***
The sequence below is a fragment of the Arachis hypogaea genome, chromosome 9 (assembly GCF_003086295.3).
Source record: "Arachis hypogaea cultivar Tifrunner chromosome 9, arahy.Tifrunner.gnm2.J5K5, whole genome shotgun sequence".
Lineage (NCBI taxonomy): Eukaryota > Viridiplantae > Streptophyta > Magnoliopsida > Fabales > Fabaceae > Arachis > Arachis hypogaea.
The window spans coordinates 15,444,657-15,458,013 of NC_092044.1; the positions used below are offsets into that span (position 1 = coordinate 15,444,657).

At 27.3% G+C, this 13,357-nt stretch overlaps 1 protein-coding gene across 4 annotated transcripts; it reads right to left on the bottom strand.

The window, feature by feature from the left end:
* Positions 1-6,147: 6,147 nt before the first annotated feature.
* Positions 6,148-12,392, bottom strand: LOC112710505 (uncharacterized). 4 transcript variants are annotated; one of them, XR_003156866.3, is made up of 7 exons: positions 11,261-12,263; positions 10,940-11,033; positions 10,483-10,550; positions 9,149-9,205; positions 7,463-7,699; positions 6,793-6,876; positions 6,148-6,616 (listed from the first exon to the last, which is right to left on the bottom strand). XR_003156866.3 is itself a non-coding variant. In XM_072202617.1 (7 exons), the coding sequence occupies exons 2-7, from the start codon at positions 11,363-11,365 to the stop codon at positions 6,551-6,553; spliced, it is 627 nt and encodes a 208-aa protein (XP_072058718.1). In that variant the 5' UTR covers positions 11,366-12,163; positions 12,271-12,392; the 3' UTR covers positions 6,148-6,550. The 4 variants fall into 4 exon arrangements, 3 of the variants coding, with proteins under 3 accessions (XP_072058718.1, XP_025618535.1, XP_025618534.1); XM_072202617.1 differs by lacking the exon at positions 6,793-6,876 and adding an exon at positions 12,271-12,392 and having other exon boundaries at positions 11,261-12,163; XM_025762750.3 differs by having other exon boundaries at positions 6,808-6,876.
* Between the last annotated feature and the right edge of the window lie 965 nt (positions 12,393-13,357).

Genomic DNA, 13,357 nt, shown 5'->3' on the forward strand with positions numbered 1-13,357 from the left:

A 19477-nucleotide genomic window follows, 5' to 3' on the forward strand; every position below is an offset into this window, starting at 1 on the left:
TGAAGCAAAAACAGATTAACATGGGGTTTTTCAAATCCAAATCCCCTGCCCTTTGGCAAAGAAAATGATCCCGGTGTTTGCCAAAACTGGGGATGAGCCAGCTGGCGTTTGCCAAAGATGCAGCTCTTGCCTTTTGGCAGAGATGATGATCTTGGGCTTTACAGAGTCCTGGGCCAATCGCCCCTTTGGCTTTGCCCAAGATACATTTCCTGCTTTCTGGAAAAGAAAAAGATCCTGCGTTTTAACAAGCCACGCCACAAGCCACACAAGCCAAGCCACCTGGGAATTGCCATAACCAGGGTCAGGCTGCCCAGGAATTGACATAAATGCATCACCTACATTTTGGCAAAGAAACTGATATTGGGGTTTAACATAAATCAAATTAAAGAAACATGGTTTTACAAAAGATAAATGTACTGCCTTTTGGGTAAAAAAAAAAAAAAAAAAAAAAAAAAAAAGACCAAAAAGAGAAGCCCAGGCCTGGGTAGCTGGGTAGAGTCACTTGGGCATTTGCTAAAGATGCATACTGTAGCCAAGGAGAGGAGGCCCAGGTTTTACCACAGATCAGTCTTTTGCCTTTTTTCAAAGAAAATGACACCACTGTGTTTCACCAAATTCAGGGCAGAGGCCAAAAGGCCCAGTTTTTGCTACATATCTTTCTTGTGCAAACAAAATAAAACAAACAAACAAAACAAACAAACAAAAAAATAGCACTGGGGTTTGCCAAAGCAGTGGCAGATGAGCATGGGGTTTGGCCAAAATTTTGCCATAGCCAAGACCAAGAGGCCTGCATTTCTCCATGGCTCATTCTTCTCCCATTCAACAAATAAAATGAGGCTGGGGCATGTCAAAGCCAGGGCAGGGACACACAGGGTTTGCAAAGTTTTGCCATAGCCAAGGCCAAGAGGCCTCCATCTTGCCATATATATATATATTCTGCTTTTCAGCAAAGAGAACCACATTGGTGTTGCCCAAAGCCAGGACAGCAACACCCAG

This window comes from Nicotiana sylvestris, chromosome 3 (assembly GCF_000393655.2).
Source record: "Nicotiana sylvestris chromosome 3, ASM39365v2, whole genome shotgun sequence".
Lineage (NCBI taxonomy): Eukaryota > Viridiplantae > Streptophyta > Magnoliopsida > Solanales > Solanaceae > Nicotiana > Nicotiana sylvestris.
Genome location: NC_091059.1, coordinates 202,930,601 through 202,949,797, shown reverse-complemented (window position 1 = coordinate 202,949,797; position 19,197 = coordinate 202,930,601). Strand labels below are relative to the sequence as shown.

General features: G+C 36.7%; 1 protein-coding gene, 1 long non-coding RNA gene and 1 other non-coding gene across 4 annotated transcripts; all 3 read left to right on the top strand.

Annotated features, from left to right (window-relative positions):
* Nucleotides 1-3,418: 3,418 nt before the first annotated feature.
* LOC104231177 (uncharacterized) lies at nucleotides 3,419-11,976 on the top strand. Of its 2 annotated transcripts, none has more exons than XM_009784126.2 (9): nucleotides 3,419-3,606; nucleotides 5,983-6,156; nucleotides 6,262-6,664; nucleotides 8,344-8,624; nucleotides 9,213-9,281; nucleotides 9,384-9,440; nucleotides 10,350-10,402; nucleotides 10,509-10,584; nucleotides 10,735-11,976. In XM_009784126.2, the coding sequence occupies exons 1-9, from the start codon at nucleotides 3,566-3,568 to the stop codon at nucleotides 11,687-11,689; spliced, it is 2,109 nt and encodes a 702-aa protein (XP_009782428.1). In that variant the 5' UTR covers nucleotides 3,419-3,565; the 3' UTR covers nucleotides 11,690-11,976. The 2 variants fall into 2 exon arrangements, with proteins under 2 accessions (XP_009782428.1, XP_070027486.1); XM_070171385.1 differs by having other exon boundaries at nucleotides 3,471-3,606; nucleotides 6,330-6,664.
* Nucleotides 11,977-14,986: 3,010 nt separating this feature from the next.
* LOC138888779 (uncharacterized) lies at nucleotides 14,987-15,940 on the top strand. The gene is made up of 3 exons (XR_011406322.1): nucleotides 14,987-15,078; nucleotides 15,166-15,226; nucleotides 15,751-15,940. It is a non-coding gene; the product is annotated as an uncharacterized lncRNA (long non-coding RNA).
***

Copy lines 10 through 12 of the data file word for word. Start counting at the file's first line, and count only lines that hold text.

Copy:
Genomic DNA, 13,357 nt, shown 5'->3' on the forward strand with positions numbered 1-13,357 from the left:

A 19477-nucleotide genomic window follows, 5' to 3' on the forward strand; every position below is an offset into this window, starting at 1 on the left:
TGAAGCAAAAACAGATTAACATGGGGTTTTTCAAATCCAAATCCCCTGCCCTTTGGCAAAGAAAATGATCCCGGTGTTTGCCAAAACTGGGGATGAGCCAGCTGGCGTTTGCCAAAGATGCAGCTCTTGCCTTTTGGCAGAGATGATGATCTTGGGCTTTACAGAGTCCTGGGCCAATCGCCCCTTTGGCTTTGCCCAAGATACATTTCCTGCTTTCTGGAAAAGAAAAAGATCCTGCGTTTTAACAAGCCACGCCACAAGCCACACAAGCCAAGCCACCTGGGAATTGCCATAACCAGGGTCAGGCTGCCCAGGAATTGACATAAATGCATCACCTACATTTTGGCAAAGAAACTGATATTGGGGTTTAACATAAATCAAATTAAAGAAACATGGTTTTACAAAAGATAAATGTACTGCCTTTTGGGTAAAAAAAAAAAAAAAAAAAAAAAAAAAAAGACCAAAAAGAGAAGCCCAGGCCTGGGTAGCTGGGTAGAGTCACTTGGGCATTTGCTAAAGATGCATACTGTAGCCAAGGAGAGGAGGCCCAGGTTTTACCACAGATCAGTCTTTTGCCTTTTTTCAAAGAAAATGACACCACTGTGTTTCACCAAATTCAGGGCAGAGGCCAAAAGGCCCAGTTTTTGCTACATATCTTTCTTGTGCAAACAAAATAAAACAAACAAACAAAACAAACAAACAAAAAAATAGCACTGGGGTTTGCCAAAGCAGTGGCAGATGAGCATGGGGTTTGGCCAAAATTTTGCCATAGCCAAGACCAAGAGGCCTGCATTTCTCCATGGCTCATTCTTCTCCCATTCAACAAATAAAATGAGGCTGGGGCATGTCAAAGCCAGGGCAGGGACACACAGGGTTTGCAAAGTTTTGCCATAGCCAAGGCCAAGAGGCCTCCATCTTGCCATATATATATATATTCTGCTTTTCAGCAAAGAGAACCACATTGGTGTTGCCCAAAGCCAGGACAGCAACACCCAG